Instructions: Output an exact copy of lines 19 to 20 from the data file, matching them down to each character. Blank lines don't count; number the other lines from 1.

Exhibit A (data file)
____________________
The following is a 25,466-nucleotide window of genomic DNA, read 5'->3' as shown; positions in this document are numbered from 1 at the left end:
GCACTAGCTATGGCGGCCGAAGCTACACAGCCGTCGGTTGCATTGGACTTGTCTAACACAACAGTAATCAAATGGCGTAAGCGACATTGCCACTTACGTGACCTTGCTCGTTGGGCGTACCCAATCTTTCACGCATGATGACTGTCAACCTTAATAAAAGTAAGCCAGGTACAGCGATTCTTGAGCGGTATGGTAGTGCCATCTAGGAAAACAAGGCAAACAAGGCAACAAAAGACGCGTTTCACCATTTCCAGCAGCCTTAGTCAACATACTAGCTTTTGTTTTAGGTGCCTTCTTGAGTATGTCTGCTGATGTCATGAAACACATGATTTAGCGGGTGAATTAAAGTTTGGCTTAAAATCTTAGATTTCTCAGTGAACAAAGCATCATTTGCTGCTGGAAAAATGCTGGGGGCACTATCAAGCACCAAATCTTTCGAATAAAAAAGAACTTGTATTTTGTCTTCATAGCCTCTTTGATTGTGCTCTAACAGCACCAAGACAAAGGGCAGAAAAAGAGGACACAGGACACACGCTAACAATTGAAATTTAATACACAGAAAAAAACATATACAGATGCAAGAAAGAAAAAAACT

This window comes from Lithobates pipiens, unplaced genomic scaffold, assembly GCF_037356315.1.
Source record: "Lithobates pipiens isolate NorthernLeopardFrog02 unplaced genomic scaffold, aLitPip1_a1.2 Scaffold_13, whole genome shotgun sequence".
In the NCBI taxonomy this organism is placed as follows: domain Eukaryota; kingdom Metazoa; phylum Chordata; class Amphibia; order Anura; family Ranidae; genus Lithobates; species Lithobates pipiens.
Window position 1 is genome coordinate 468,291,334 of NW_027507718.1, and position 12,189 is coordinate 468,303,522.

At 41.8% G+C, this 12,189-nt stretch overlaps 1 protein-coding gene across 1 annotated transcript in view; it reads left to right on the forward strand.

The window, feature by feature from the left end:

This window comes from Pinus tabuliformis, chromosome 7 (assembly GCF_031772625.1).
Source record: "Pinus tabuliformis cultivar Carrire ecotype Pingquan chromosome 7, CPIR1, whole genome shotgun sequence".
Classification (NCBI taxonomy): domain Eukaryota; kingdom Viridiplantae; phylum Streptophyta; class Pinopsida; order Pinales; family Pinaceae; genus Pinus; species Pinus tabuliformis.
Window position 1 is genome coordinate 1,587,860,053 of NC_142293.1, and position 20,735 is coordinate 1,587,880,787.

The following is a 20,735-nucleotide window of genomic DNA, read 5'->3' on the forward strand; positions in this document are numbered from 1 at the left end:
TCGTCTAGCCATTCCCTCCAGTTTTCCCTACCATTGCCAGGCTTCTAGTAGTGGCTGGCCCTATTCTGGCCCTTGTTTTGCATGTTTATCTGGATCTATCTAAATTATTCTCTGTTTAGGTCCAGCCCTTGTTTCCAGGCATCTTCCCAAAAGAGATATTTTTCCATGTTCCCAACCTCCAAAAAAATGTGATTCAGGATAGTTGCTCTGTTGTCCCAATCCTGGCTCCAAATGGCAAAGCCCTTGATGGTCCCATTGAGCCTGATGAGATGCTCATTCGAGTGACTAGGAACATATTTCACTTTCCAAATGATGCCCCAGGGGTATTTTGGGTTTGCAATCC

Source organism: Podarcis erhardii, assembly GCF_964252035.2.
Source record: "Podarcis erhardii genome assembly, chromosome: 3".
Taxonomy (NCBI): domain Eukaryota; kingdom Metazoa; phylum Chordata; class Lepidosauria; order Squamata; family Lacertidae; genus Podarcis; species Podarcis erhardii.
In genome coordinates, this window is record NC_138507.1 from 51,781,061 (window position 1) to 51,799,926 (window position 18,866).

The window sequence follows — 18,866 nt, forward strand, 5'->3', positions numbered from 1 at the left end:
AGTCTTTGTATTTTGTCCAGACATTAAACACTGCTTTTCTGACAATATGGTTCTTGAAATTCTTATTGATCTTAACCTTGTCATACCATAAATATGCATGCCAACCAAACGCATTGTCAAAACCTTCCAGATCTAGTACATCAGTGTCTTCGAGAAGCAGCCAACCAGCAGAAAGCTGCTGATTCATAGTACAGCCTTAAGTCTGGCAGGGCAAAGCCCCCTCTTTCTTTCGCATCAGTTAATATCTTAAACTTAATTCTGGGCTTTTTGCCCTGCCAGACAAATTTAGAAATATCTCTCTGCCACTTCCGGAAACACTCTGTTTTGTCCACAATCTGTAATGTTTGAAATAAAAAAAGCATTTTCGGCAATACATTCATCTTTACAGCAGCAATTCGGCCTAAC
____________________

The window sequence follows — 18,866 nt, forward strand, 5'->3', positions numbered from 1 at the left end:
AGTCTTTGTATTTTGTCCAGACATTAAACACTGCTTTTCTGACAATATGGTTCTTGAAATTCTTATTGATCTTAACCTTGTCATACCATAAATATGCATGCCAACCAAACGCATTGTCAAAACCTTCCAGATCTAGTACATCAGTGTCTTCGAGAAGCAGCCAACCAGCAGAAAGCTGCTGATTCATAGTACAGCCTTAAGTCTGGCAGGGCAAAGCCCCCTCTTTCTTTCGCATCAGTTAATATCTTAAACTTAATTCTGGGCTTTTTGCCCTGCCAGACAAATTTAGAAATATCTCTCTGCCACTTCCGGAAACACTCTGTTTTGTCCACAATCTGTAATGTTTGAAATAAAAAAAGCATTTTCGGCAATACATTCATCTTTACAGCAGCAATTCGGCCTAAC